It also includes a “Make Offer” call-to-action button inset on the initial screen of a tour, placed alongside the listing agent’s graphical business card. The Make Offer button is an ideal way to capture formal interest from a prospect by linking it to a general term sheet, mortgage preapproval form or other critical information needed to get a deal underway.

Last February, the company announced Digital Pro, a marketing program that includes its most well-known home-tour product with dollhouse view, 25 or more high-end still photos, a static 2D floor plan and a 10-15 second preview reel, all delivered within two business days. These marketing options are very similar to Zillow’s Listing Showcase, which provides a floor plan, high-res imagery and prominent listing agent details.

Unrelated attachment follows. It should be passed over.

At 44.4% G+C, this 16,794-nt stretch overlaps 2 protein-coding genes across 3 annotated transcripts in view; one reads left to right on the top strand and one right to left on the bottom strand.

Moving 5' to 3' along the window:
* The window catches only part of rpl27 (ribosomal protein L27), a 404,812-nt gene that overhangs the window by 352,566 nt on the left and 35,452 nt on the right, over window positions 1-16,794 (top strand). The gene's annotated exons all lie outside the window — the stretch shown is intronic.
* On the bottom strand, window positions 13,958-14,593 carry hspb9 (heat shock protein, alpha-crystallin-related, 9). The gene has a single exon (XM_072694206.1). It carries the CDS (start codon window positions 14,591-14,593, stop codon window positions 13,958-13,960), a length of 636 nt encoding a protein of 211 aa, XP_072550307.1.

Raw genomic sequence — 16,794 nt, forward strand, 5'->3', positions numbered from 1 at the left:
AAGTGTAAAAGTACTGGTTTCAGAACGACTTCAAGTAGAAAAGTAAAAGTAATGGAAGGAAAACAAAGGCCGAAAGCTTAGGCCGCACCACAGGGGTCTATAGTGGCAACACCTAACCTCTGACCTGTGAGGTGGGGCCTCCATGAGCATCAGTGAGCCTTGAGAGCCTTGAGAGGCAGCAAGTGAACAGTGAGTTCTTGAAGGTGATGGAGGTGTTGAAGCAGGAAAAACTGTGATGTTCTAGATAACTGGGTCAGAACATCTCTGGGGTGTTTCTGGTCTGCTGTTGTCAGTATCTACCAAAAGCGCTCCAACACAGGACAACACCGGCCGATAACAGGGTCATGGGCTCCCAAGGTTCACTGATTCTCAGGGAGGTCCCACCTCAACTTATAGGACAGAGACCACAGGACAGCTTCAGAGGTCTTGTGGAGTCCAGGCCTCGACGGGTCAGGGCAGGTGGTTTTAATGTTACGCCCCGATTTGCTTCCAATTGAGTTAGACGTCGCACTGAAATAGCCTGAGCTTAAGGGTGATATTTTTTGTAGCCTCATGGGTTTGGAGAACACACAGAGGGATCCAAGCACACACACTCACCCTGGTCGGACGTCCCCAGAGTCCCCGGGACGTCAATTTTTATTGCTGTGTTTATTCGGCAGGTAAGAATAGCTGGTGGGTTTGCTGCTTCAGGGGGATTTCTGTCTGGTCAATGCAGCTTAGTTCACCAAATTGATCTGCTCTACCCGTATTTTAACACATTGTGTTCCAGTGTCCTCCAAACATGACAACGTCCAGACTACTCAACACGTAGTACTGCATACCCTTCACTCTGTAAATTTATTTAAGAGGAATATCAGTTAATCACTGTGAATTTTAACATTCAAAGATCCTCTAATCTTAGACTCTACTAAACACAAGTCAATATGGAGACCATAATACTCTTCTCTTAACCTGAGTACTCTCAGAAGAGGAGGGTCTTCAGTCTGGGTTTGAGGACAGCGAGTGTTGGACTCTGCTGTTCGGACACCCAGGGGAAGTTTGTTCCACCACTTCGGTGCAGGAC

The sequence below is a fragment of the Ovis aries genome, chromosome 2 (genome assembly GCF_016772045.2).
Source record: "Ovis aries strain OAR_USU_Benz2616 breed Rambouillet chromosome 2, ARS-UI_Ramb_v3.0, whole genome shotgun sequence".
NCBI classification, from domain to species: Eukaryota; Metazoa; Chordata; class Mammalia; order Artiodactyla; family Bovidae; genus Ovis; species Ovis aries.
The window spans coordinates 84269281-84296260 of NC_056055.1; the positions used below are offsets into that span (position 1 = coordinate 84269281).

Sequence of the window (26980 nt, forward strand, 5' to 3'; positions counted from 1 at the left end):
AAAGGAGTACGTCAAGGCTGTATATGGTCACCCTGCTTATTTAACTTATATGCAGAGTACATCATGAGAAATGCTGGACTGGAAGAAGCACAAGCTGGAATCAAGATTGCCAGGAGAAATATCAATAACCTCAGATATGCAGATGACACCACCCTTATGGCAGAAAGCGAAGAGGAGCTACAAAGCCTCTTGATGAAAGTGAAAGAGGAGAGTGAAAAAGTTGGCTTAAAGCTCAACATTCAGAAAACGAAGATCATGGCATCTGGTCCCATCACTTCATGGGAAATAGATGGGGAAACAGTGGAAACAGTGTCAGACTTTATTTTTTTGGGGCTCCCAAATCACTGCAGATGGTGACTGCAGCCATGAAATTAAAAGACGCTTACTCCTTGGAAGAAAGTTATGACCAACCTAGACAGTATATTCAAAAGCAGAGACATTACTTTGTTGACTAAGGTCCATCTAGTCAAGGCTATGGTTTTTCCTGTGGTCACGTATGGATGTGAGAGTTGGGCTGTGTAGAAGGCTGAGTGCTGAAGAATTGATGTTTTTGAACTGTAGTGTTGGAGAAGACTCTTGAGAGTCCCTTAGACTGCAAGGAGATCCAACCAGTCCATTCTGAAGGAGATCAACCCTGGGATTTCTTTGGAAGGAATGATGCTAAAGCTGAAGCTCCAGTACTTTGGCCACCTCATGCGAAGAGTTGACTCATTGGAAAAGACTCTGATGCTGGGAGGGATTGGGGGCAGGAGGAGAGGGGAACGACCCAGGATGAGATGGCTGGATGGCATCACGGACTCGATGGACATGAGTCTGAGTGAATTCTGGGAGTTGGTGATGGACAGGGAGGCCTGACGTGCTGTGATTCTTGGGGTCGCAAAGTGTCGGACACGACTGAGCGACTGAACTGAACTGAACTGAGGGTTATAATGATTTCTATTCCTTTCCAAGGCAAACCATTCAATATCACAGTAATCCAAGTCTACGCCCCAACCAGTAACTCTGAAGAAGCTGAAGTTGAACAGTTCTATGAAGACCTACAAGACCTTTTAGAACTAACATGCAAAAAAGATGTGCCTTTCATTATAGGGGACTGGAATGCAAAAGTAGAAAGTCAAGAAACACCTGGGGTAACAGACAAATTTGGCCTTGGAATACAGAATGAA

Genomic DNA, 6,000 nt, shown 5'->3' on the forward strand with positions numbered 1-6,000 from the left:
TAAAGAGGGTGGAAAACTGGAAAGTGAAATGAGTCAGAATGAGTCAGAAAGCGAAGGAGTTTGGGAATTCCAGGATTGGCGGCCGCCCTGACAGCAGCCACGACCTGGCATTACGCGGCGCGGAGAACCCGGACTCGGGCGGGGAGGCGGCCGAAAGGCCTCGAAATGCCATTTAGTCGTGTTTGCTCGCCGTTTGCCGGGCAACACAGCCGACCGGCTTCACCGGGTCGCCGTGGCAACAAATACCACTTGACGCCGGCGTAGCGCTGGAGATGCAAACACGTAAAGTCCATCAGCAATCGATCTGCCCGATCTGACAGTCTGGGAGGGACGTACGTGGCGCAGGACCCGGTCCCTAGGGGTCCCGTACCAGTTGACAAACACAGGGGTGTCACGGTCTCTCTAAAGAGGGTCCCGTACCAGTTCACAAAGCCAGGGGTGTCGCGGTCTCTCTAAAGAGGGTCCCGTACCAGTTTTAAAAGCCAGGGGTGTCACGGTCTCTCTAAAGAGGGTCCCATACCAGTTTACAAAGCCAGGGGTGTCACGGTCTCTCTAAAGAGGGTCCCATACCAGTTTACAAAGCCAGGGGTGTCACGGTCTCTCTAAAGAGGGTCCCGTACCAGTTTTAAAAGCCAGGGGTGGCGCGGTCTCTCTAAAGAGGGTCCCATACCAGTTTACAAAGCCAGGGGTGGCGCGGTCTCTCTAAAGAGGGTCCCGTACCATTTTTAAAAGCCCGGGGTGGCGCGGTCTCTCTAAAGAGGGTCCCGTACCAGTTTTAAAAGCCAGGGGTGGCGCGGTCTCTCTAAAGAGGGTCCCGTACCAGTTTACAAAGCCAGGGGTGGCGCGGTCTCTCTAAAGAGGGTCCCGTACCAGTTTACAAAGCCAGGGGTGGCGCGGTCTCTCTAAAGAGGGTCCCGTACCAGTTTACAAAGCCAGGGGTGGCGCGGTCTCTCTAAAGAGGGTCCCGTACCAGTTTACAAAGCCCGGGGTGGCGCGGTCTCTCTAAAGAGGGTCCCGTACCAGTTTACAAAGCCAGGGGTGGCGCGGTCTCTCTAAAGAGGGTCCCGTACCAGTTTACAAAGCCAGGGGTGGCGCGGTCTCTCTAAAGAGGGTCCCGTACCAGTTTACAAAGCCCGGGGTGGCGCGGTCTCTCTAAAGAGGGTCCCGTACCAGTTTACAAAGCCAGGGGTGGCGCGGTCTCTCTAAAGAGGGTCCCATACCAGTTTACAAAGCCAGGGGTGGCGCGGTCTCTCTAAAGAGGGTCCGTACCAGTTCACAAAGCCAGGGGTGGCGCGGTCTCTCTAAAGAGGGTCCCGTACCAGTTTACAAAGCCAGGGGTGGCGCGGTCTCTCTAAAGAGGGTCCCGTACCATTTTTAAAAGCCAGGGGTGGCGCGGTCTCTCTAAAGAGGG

And don’t forget that in 2022, Matterport scooped up media company VHT Studios specifically for its real estate marketing products.

At the time of the acquisition, the companies said in a joint statement that “seven of the top 10 brokers in the United States are customers of VHT Studios” for their listings. I don’t know if those seven stuck around after that deal. If they did, it’s now a statistic.

There’s no question this is a direct response to the entry of Zillow’s Listing Showcase in the portal wars — a loud, bunker-busting assault to loosen Zillow’s grip on consumer web traffic, which has been lobbed back and forth between the two as the definitive demarcation line of victory. 

The portal wars are real, sports fans.

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Email Craig Rowe